The Central Marine Fisheries Research Institute (CMFRI) in India developed bivalve farming technologies in the 1970s, but these were not widely adopted at the time. In 1993, CMFRI undertook an action research program to encourage farming of edible oysters (Crassostrea madrasensis), mussels (Perna viridis and Perna indica), clams (Paphia malabarica) and pearls (Pinctada fucata) along the southwest coast of India. Successful demonstration of the viability of bivalve farming led to the initiation of commercial farming of mussels and generated interest among farmers and entrepreneurs in developing production of pearls and farming of edible oysters. Given the high potential for the mollusc aquaculture, both for the local and export market, issues such as demarcation and issuance of lease right on aquaculture zones in public waterbodies by the government, organization of marketing systems and provisions for technical and financial support to farmers need to be addressed.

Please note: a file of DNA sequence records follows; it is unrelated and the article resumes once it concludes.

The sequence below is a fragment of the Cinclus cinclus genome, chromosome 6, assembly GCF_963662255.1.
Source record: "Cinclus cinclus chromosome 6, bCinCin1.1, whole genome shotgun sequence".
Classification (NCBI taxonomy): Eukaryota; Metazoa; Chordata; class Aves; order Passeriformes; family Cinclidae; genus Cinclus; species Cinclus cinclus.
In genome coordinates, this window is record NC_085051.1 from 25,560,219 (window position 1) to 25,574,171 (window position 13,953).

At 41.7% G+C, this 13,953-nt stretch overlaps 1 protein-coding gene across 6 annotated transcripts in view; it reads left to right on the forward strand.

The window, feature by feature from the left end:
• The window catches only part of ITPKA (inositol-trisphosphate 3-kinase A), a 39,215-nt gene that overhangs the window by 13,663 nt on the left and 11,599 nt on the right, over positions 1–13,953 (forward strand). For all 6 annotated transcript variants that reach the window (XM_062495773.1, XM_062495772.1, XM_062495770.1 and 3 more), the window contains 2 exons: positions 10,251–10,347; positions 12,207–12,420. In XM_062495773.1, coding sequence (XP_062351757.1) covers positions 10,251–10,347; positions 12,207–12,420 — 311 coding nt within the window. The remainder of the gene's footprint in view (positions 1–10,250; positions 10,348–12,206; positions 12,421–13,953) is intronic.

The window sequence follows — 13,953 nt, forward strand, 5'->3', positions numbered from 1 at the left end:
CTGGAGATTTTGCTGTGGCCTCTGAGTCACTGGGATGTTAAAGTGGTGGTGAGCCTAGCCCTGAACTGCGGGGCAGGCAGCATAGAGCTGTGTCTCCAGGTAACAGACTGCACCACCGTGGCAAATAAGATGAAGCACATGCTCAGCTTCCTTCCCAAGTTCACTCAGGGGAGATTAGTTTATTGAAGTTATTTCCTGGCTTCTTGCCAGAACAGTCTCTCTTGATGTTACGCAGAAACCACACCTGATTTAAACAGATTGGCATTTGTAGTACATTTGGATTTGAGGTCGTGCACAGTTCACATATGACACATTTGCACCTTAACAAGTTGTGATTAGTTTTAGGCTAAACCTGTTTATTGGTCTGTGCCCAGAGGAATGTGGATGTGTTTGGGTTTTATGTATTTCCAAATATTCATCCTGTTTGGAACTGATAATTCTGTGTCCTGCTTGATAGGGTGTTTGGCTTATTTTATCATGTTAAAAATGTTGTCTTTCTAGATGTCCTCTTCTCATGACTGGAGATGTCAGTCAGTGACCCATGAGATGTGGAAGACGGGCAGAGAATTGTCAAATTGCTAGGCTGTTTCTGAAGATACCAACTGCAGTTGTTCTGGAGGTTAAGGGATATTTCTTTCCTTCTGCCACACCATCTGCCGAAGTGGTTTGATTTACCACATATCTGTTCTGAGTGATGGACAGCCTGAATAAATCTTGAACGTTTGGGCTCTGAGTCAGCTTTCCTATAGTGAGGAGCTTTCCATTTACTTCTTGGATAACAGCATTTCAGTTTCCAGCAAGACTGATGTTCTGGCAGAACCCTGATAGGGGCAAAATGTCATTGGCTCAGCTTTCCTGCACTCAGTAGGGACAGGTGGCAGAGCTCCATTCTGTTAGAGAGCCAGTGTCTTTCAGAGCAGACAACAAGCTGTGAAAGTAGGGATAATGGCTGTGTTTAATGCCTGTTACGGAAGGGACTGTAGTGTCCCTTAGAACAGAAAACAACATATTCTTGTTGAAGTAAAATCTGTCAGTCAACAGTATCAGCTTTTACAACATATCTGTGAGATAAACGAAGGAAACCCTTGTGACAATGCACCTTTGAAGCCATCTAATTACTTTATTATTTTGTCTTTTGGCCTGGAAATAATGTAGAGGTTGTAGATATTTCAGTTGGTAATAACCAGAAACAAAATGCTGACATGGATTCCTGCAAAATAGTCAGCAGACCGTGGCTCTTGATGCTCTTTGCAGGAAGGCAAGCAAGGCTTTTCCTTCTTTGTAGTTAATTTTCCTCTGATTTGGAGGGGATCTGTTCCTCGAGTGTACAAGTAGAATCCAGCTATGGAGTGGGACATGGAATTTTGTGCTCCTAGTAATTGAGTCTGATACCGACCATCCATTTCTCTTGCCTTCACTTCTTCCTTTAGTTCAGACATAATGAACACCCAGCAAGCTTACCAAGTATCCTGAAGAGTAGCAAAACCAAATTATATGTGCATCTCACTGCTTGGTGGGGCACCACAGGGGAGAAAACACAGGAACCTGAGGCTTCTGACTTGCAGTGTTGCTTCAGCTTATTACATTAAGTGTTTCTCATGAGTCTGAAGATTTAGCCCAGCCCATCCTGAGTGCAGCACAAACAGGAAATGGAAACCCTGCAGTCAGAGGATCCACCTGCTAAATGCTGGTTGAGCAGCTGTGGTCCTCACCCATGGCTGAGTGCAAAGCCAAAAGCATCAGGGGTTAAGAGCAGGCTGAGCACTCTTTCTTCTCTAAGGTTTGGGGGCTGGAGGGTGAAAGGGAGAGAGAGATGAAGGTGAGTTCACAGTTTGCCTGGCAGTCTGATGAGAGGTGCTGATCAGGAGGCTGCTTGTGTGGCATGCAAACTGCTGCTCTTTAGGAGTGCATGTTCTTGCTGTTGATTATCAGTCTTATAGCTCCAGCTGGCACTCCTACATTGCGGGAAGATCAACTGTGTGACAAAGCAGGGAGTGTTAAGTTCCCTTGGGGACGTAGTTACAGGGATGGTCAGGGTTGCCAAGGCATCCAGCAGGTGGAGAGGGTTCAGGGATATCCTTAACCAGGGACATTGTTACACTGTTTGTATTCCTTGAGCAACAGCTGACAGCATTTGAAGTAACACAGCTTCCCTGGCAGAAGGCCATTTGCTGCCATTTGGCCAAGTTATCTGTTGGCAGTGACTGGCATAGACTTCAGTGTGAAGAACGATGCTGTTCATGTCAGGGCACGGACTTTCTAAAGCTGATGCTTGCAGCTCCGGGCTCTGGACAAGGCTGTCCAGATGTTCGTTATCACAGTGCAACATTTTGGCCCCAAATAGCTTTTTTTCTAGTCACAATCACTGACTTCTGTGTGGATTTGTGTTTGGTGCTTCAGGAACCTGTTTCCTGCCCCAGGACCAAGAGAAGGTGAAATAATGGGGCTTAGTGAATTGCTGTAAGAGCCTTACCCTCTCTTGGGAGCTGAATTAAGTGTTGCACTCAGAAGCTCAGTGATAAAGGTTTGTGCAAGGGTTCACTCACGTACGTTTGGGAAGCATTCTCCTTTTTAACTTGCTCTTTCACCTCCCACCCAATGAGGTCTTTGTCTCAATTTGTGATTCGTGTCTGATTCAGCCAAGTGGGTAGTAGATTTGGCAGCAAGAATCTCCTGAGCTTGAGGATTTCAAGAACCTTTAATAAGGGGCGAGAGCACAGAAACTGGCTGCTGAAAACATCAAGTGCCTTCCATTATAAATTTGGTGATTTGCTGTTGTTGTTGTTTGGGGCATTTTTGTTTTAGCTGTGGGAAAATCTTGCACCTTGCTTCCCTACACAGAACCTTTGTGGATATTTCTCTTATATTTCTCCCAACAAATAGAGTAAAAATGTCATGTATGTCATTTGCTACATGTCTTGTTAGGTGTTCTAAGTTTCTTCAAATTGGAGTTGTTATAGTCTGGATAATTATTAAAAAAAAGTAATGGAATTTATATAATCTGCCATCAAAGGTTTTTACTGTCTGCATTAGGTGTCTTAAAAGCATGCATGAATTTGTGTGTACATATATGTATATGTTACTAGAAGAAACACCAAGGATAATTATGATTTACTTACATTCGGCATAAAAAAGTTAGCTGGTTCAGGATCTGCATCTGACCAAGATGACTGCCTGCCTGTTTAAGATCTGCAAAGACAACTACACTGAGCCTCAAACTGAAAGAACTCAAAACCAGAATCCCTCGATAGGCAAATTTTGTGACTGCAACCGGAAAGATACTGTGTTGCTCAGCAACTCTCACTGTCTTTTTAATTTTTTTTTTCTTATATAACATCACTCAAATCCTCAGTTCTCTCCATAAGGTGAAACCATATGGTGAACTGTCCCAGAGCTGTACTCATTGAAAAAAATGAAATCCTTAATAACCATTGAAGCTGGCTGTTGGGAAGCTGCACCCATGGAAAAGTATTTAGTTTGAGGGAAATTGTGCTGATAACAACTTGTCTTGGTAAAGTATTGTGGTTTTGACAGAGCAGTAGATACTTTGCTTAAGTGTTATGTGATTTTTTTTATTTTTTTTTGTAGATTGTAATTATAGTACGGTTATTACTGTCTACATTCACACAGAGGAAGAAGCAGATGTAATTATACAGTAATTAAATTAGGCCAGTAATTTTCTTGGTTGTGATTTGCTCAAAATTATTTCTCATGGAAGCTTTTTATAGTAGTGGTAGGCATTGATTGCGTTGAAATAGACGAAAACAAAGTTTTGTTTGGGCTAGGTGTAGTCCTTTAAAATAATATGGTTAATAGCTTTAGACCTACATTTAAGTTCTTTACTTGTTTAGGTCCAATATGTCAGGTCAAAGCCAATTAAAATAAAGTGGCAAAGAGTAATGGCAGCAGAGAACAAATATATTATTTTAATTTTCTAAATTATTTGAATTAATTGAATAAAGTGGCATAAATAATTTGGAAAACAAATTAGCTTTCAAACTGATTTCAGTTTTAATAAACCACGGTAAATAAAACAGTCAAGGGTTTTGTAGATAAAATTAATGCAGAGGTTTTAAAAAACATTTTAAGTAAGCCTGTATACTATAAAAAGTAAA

Farming experiments and transfer of technology of bivalve culture along the southwest coast of India.
Appukuttan, K.K., Velayudhan, T.S., Kuraikose, P.S., Laxmilatha, P., Kripa, V., Narasimham, K.A. (1998)
NAGA 21 (3): 23-26